Gilead, Yale collaboration to target novel cancer therapies
NEW HAVEN, Conn.—Gilead Sciences, Inc. and Yale School of Medicine are two of the most recent organizations to join in the collaboration trend. The two announced that they have formed a multi-year research collaboration, with a focus on discovering novel cancer therapies. The timeline for the partnership is set at four years initially, with an option to renew the collaboration for up to ten years. Gilead will provide research support to the tune of $40 million, as well as basic science infrastructure development, and if the collaboration is renewed, will provide a total of up to $100 million over the ten-year period. In return, Gilead will have the first option of licensing Yale inventions resulting from the agreement.
"The collaboration brings together one of the world's top research universities and a biopharmaceutical company dedicated to addressing unmet medical needs with the goal of finding new treatments for cancer," says Richard C. Levin, Yale President. "I can't think of a better partner to have in this collaboration than Gilead."
Yale and Gilead will be developing a multi-disciplinary research program focused on searching for the genetic basis and underlying molecular mechanisms of various forms of cancers. The researchers will be working on identifying new molecular targets that can provide a better understanding of the basis of disease as well as enable the development of novel targeted therapies, including therapies capable of overcoming the drug resistance that can develop in cancer patients treated with existing targeted therapies.
"When we find cancer targets that are new, we will work with Gilead on designing drugs, which they can then test in the clinic," says Dr. Joseph Schlessinger, chair of Yale's Department of Pharmacology and director of the Cancer Biology Institute at West Campus. "This is a tremendous opportunity for Yale and Gilead."
Research projects for the collaboration will be decided upon by a joint steering committee, which will be chaired by Schlessinger. Dr. Thomas Lynch, Director of the Yale Cancer Center, will also be part of the Yale science team. The Yale Center for Genome Analysis at West Campus will be analyzing the DNA of a variety of tumor types to search for genetic mutations that are associated with cancers. Schlessinger's team will study the data to understand the effects of gene mutations on cancer, in addition to looking for ways to intervene in the disease process.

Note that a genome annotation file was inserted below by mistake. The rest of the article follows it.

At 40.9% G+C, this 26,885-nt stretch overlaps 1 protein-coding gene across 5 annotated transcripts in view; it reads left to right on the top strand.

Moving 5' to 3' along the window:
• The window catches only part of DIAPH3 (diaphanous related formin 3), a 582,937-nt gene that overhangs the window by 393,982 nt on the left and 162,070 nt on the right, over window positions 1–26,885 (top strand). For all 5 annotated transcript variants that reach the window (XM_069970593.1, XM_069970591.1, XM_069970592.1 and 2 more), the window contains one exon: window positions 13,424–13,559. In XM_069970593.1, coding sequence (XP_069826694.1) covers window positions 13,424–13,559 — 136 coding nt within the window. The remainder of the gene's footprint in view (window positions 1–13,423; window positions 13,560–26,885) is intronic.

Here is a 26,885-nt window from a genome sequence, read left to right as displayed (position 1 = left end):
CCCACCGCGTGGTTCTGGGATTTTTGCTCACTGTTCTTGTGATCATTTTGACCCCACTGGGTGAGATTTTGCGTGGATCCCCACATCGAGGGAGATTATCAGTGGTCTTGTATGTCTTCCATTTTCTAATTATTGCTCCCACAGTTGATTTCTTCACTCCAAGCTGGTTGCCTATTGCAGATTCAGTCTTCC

"Yale's faculty in this partnership possess critical and complementary skills that comprise an optimal team for cancer drug development," says Dr. Robert Alpern, Dean of the Yale School of Medicine. "Tom Lynch brings experience in clinical cancer trials, Rick Lifton has been a leading innovator in genetics and genomics and Yossi Schlessinger has unparalleled success in cancer drug development."
The collaboration represents a bit of an expansion for Gilead in terms of the oncology focus. Most of Gilead's focus is based on HIV/AIDS, liver disease and serious cardiovascular/metabolic and respiratory disorders. The company currently has 13 products on the market as treatment for these issues, with another 16 currently in the trial process. One of those is GS 6624, a human monoclonal antibody (mAb) that is currently being studied both as a treatment for idiopathic pulmonary fibrosis and as a treatment for solid tumors.
"Following Gilead's recent acquisitions of cancer development programs, this partnership serves to strengthen our discovery capabilities in the area of oncology," says Norbert W. Bischofberger, Ph.D., Gilead's executive vice president of Research and Development and Chief Scientific Officer. "Based on the strong track-record of the Yale cancer research team, I am confident this collaboration will lead to important advances in the understanding of the genetic basis of cancer as we collectively seek to develop novel targeted therapies for patients in areas of unmet medical need."